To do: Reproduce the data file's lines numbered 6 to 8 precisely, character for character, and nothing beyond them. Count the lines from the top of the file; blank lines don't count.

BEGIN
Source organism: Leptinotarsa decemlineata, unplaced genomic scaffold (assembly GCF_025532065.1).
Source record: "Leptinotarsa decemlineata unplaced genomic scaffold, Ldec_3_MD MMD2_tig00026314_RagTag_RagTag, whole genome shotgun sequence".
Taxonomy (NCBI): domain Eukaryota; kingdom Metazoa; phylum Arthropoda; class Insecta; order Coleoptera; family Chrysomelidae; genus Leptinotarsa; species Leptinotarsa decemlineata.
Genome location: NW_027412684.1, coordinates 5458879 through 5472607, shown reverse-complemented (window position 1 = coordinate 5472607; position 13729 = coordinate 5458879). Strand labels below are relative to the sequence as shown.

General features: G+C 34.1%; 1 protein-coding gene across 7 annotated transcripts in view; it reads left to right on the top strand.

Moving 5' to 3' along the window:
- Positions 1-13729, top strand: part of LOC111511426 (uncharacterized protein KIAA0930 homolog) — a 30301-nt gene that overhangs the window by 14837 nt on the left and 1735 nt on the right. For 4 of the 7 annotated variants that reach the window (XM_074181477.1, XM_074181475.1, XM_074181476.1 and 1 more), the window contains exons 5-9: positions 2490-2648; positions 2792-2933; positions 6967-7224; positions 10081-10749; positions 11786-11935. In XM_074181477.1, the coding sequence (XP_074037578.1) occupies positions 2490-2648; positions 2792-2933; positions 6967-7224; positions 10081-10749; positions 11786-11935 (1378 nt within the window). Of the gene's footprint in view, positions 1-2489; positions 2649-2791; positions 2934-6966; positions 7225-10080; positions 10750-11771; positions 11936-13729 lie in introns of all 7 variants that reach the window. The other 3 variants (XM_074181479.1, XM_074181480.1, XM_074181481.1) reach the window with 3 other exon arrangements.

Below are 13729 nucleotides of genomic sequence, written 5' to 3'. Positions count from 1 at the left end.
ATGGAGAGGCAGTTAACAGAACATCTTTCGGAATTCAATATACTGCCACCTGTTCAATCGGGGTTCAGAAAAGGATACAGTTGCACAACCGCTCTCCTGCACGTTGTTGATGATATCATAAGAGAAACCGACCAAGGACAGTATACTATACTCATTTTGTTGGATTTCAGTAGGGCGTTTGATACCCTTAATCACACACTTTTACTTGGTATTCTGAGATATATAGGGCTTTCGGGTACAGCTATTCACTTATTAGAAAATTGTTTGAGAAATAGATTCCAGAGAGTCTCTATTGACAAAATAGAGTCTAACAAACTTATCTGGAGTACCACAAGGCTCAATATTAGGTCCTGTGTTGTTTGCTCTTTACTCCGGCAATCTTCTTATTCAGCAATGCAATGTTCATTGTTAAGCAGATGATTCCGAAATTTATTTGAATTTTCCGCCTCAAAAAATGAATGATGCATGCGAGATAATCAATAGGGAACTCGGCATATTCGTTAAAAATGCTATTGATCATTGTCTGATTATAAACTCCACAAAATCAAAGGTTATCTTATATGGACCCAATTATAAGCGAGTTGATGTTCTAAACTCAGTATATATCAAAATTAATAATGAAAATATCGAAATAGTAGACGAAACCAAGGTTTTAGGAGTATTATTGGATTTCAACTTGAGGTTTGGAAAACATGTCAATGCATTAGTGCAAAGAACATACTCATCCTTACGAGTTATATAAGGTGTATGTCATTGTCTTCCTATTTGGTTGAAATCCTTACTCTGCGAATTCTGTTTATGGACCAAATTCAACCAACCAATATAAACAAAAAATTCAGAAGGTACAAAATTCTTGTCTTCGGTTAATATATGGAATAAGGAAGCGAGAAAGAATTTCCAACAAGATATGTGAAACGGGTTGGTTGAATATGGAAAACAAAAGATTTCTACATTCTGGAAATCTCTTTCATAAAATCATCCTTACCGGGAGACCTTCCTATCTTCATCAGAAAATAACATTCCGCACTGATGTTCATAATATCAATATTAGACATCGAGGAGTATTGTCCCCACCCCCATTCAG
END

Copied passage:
Moving 5' to 3' along the window:
- Positions 1-13729, top strand: part of LOC111511426 (uncharacterized protein KIAA0930 homolog) — a 30301-nt gene that overhangs the window by 14837 nt on the left and 1735 nt on the right. For 4 of the 7 annotated variants that reach the window (XM_074181477.1, XM_074181475.1, XM_074181476.1 and 1 more), the window contains exons 5-9: positions 2490-2648; positions 2792-2933; positions 6967-7224; positions 10081-10749; positions 11786-11935. In XM_074181477.1, the coding sequence (XP_074037578.1) occupies positions 2490-2648; positions 2792-2933; positions 6967-7224; positions 10081-10749; positions 11786-11935 (1378 nt within the window). Of the gene's footprint in view, positions 1-2489; positions 2649-2791; positions 2934-6966; positions 7225-10080; positions 10750-11771; positions 11936-13729 lie in introns of all 7 variants that reach the window. The other 3 variants (XM_074181479.1, XM_074181480.1, XM_074181481.1) reach the window with 3 other exon arrangements.

Below are 13729 nucleotides of genomic sequence, written 5' to 3'. Positions count from 1 at the left end.